The old adage about pre-season is that as long as the players are fit for the first game, it has been a success. However, with so much coverage and scrutiny of pre-season games at this time, coupled with the ever shrinking break between seasons in the top flight (with international fixtures being played in June), perhaps this pre-season for Palace leaves fans with a mixture of cautious hope and unanswered questions.
Unlike Tony Pulis’ departure, Sam Allardyce left Palace ample time to replace him and the club took that time. Frank de Boer arrived and the four games he has overseen thus far have shown a very evident change – most notably the formation being 3-4-3 and the players’ use of the ball being more measured.
The reasons to be optimistic
There are a few. The recruitment, albeit of just two players at the time of writing, has been in tune with what De Boer spoke of when he arrived – strong, technical and young. Jairo Riedewald looked assured on the ball and has some recovery pace, allowing for some errors which a young defender new to the Premier League is bound to make. Ruben Loftus-Cheek is a powerhouse in the centre of midfield with a touch and eye for a pass meaning he is ideal as part of a two-man central midfield.
It should not need to be said but the value of Wilfried Zaha is also recognised by the new manager. Part of the reason for switching formations has been to free up Wilf, have him tracking back less and moving away from the wings when the game dictates. It will take time to be effective but it is a move managers have been making for some time (Ferguson did it with Ronaldo at Manchester United, Conte with Hazard last season, Bale at Real Madrid) and while Wilf is not at their level, on a Palace scale, the move makes sense.
De Boer has also not been afraid to use and empower some younger players this pre-season, with Jason Lokilo the main beneficiary. The young winger showed an application with and without the ball against Schalke and impressively was put on set-piece duty showing the extent to which he has worked with the first team. Time will tell if he can make the step up to Premier League player, but that he has been given a chance is a positive sign.
The reasons for caution
There have only been four pre-season games for the first team. That is not a lot of time for a new manager to establish a new formation, see if his ideas in training are being effectively implemented, see which players fit in his plans while giving as many players as possible some game time.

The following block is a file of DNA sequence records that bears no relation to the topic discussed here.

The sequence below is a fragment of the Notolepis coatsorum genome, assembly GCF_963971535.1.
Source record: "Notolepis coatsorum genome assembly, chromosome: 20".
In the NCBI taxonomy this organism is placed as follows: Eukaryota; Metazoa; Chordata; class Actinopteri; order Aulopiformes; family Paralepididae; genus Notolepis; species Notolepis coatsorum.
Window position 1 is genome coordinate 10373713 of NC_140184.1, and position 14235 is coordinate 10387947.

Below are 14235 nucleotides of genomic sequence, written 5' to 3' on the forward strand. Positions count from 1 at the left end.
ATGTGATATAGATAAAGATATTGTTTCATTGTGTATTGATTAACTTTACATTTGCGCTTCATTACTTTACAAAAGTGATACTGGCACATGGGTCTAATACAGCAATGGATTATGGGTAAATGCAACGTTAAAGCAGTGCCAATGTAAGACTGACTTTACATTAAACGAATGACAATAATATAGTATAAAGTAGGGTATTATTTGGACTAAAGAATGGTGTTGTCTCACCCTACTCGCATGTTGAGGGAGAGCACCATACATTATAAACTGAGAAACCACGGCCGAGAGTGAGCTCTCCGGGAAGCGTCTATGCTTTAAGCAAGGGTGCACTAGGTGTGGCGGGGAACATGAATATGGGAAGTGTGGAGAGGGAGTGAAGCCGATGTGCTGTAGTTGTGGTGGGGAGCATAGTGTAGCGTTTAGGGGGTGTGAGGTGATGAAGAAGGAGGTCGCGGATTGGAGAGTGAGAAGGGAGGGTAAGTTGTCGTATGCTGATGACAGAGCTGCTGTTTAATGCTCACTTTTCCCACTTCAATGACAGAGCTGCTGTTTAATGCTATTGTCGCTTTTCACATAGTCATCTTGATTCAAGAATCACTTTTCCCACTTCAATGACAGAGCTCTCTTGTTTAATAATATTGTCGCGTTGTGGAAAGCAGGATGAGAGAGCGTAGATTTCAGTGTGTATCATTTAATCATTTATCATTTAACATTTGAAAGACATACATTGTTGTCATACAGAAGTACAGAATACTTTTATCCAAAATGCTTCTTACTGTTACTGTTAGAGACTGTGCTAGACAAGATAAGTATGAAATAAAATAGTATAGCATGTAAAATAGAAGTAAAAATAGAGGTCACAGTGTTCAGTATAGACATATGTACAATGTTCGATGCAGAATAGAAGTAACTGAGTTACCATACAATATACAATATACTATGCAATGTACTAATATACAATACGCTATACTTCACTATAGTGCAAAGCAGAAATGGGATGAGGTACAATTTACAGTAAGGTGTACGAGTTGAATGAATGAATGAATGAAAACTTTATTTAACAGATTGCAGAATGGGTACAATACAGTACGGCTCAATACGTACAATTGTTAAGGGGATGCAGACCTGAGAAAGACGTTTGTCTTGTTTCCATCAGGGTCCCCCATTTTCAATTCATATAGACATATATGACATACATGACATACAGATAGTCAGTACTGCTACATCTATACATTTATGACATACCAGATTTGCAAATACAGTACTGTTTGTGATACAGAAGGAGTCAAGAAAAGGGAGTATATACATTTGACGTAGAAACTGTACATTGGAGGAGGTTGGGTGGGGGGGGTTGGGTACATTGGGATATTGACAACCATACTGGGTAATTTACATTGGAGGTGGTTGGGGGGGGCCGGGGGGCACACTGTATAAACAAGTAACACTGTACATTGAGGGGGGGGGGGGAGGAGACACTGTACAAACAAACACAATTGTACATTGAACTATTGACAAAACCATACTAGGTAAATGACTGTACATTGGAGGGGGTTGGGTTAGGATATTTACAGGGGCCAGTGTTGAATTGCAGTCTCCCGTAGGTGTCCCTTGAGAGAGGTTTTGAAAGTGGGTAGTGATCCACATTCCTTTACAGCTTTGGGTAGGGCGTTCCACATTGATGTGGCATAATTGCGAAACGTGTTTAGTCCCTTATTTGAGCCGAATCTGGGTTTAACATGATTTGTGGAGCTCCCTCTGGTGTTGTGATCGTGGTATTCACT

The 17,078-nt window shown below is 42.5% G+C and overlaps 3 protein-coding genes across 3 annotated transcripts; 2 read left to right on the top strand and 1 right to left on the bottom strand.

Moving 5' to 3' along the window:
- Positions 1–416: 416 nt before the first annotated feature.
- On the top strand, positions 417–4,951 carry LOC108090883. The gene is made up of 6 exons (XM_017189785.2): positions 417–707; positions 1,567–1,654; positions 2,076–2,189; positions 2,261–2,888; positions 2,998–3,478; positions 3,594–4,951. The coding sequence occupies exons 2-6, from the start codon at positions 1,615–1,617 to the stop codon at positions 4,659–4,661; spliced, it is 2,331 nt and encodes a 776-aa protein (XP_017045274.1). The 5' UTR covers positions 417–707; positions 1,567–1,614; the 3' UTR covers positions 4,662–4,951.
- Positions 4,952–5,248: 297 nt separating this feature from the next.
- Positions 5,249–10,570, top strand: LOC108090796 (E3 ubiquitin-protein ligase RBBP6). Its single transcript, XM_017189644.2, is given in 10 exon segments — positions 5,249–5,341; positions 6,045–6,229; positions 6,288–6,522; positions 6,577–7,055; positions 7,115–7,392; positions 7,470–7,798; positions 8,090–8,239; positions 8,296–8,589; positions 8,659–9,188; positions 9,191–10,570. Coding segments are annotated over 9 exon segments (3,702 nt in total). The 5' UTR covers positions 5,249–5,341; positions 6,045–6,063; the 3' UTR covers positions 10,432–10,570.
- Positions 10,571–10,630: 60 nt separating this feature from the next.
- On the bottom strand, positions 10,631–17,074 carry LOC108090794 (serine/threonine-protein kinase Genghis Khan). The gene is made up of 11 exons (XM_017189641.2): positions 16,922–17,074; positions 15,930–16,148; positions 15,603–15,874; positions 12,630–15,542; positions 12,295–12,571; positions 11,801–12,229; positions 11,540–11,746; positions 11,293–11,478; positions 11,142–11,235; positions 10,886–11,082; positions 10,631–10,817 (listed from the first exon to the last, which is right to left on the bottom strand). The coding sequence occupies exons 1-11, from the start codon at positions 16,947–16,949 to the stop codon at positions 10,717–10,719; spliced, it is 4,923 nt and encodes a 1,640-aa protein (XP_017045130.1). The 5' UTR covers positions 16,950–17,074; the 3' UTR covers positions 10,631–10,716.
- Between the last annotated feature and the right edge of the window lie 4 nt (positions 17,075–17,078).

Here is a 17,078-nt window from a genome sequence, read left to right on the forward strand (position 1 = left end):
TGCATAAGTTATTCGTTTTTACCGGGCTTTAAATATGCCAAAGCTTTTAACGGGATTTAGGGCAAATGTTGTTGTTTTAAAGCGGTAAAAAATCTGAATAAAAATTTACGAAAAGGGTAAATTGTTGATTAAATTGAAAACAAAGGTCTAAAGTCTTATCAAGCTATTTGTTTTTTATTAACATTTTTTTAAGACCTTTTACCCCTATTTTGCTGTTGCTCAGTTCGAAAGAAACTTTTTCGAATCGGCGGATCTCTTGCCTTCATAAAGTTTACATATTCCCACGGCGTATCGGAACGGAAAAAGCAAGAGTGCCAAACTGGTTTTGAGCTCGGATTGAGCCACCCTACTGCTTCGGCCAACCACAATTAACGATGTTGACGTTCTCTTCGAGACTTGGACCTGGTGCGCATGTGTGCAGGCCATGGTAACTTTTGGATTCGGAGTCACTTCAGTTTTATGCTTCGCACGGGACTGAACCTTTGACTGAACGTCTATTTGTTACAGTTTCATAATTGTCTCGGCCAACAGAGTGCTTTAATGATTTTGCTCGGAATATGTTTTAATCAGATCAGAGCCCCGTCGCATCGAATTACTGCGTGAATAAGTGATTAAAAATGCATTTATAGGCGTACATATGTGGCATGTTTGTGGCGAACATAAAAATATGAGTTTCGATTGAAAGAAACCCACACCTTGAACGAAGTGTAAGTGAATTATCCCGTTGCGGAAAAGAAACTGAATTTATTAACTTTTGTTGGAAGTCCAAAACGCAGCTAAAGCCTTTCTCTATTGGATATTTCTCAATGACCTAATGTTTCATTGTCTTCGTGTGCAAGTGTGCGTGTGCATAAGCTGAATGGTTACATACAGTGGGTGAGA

We have also not seen some players used in their preferred position or players have been used out of position while others have not been used. The centre of the defence is a prime example of this – with Joel Ward and Luka Milivojević used in the backline while James Tomkins and Martin Kelly, both important in the team’s revival last season have barely been seen.
While Jeffrey Schlupp and Patrick van Aanholt are both suited to playing left wing-back, it seems the manager has decided Ward cannot fulfil the equivalent duty on the right and Andros Townsend has been deployed in that role. The question again is whether that is the best use of the winger whose form towards the end of last season was a key reason we stayed up?
And while unreported injuries may have played a part as may the manager judging that some players don’t fit in to his style, until they have been replaced questions as to the lack of playing time the likes of Bakery Sako, Chung Yong Lee, James McArthur, the centre-backs mentioned above and Yohan Cabaye have had is concerning in that if they have to be used, they will be undercooked.
None of this is to say De Boer is wrong to play the players in these roles, but with such little game-time to date, caution is warranted.
The reasons for concern
While the Transfer Window remains open, there is time to address issues. However, a few days away from opening day fixture against Huddersfield and it seems that, in addition to the players being used out of position, there are a few holes in the first team.
The goalkeeping position is one which stands out. The only two contenders in the team are Julian Speroni who is a club legend who is past his best and Wayne Hennessey who was statistically one of the worst goalkeepers in the Premier League last season conceding a goal for every three shots he faced. Recruitment in this position should have been a priority regardless of the manager and that it has not been addressed is a worry.
There is a distinct lack of cover in other areas, most notable up front with Christian Benteke the only fit first team striker at the club. A striker needs to be the glue which makes the 3-4-3 work and without an able back-up, the team is relying solely on Benteke. Likewise, in the wide areas, with Townsend being used elsewhere, the options are a player yet to make a competitive appearance and the out of favour Sako.
While it is sensible to not read too much into pre-season, it is fair that while not being a one which should fill anyone with undue worry, there is a mystery about Palace even for Palace fans about how this season is going to go. However it goes, it is unlikely we will leave the rollercoaster behind.